The pelvic region is the area between the trunk — or main body — and the lower extremities, or legs.
The female pelvis is morphologically different (different in form) from a male’s but most of the differences are not apparent until puberty. The pelvic bones are larger and broader as they have evolved to create a larger space for childbirth.
The most noticeable differences are the width of the pubic outlet, the circular hole in the middle of the pelvic bones, and the width of the pubic arch, or the space under the base of the pelvis.
The bones of the pelvis are the hip bones, sacrum, and coccyx. Each hip bone contains three bones — the ilium, ischium, and pubis — that fuse together as we grow older. The sacrum, five fused vertebral bones, joins the pelvis between the crests of the ilium. Below the sacrum is the coccyx, or tailbone, a section of fused bone that is the end of the vertebral column. The pelvis forms the base of the spine as well as the socket of the hip joint.
The hip joint is a ball-and-socket joint created by the femur and a part of the pelvis called the acetabulum. This joint and its ability to rotate in many angles is one of many pieces of anatomy that allows humans to walk.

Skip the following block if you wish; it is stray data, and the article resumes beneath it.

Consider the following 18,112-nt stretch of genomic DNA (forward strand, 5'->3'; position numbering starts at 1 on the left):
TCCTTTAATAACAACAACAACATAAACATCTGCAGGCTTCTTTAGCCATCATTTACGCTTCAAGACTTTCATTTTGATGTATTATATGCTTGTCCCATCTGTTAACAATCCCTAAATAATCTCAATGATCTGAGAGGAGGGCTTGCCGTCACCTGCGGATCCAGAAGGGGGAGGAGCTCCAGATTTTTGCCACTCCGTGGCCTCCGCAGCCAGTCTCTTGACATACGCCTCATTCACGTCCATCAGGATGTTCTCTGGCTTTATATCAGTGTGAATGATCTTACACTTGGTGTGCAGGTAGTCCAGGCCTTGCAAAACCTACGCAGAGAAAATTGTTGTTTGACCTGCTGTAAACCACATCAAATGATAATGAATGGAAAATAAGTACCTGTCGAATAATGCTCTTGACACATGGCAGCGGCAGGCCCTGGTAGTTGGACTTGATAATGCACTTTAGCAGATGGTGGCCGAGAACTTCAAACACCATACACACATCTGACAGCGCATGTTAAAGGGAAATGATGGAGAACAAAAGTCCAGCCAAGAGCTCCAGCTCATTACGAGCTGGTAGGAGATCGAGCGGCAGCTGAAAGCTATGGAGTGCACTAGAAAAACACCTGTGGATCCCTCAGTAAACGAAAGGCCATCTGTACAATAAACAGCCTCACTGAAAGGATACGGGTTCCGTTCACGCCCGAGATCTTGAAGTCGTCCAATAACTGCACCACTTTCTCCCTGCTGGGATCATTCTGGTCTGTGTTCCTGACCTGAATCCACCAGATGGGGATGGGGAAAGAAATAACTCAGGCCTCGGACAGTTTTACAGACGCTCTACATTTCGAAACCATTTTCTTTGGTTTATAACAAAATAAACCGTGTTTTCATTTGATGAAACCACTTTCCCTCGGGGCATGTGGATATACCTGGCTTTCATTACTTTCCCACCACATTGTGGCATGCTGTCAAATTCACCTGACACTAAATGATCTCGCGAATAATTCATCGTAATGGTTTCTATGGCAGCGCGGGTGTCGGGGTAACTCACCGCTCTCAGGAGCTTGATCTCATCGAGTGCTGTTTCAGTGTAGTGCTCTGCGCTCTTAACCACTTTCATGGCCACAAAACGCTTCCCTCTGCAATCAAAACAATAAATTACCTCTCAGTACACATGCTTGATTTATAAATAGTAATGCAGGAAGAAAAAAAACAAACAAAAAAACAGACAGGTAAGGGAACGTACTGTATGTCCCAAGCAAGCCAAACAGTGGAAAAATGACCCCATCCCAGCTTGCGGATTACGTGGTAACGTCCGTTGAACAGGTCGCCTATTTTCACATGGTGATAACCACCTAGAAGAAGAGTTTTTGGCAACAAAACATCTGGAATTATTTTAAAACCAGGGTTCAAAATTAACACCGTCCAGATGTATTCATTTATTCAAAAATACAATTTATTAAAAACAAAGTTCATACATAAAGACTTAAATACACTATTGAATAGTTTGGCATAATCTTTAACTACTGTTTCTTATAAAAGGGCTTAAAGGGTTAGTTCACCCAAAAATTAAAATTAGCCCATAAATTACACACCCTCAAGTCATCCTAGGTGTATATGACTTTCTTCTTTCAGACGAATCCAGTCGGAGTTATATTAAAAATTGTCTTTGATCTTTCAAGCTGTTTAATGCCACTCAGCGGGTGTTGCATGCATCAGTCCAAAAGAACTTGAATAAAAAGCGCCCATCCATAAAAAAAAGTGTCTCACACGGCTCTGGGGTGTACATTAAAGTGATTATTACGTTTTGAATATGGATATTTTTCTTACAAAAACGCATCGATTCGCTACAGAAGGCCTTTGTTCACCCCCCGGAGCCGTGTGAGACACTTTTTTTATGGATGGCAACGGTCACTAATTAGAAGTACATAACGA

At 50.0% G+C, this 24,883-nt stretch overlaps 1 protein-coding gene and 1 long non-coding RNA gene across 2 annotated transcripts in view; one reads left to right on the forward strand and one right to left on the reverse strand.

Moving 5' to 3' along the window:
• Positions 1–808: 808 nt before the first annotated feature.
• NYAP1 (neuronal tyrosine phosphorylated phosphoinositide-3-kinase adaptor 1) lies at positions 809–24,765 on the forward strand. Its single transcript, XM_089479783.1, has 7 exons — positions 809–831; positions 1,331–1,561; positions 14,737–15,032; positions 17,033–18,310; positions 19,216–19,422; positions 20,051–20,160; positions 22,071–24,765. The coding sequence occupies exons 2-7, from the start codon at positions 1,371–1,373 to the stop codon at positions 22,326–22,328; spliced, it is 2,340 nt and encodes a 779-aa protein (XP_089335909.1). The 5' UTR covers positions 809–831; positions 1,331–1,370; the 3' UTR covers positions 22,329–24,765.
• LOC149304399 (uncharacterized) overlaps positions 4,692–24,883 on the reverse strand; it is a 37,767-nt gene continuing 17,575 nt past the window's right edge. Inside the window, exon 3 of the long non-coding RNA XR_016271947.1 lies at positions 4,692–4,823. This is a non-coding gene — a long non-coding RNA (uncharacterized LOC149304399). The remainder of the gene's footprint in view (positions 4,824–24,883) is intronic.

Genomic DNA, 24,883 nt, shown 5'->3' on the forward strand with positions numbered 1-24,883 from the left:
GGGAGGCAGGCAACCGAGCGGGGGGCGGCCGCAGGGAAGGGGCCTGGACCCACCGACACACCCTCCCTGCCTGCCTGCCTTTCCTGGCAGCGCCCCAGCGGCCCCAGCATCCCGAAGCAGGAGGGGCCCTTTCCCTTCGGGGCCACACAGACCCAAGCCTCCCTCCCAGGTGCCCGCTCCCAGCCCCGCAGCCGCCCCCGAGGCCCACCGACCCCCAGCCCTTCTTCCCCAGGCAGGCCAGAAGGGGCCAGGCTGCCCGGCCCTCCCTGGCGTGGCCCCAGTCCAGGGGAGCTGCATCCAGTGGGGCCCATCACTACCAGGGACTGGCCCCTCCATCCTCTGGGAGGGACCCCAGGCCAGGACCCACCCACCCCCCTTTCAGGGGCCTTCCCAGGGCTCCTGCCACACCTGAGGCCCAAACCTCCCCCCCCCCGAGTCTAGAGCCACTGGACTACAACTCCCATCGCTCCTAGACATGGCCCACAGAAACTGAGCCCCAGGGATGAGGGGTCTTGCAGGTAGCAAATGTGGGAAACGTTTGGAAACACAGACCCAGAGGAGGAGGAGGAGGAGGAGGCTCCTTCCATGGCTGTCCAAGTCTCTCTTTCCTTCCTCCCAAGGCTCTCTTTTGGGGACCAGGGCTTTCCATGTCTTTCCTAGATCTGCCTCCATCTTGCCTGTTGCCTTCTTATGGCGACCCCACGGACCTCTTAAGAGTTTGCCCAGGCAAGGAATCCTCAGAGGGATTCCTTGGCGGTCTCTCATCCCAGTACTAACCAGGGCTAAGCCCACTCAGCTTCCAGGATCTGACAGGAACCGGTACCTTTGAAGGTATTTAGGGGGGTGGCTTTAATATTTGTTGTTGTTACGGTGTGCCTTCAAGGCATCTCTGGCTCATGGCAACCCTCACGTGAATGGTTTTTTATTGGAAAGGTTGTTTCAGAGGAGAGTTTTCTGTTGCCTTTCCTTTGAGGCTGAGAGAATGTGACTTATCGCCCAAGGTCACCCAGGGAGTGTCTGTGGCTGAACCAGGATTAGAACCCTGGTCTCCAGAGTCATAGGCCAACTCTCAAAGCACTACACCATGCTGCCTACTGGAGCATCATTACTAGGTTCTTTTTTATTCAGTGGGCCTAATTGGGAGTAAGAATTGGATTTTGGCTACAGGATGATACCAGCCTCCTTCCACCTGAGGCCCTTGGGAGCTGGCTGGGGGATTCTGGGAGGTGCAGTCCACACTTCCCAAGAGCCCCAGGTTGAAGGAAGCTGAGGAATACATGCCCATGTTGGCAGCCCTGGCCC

The external female genitals include the vaginal opening, clitoris, urethra, labia minora, and labia majora. Collectively, these parts are called the vulva.
The vaginal opening is also home to the urethra, the tube through which the body expels urine. It is an extension of the ureters, or tubes that deliver urine from the bladder. The bladder is situated below the uterus.
The uterus is a pear-shaped, hollow organ where a fetus would develop prior to being born. Eggs, the female reproductive cells, are produced in the ovaries. A tube leads from each ovary to the uterus. These tubes are called the oviducts, or fallopian tubes.
The pelvic region also holds several digestive organs. These include the large intestine and small intestine. Both are vital to digesting food and expelling solid waste. The large intestine ends in the rear of the pelvis at the anus, a sphincter muscle that controls the disposal of solid waste.
The intestines are supported by a series of muscles known as the pelvic floor. These muscles also help the anus function and help push a baby through the vaginal opening during childbirth.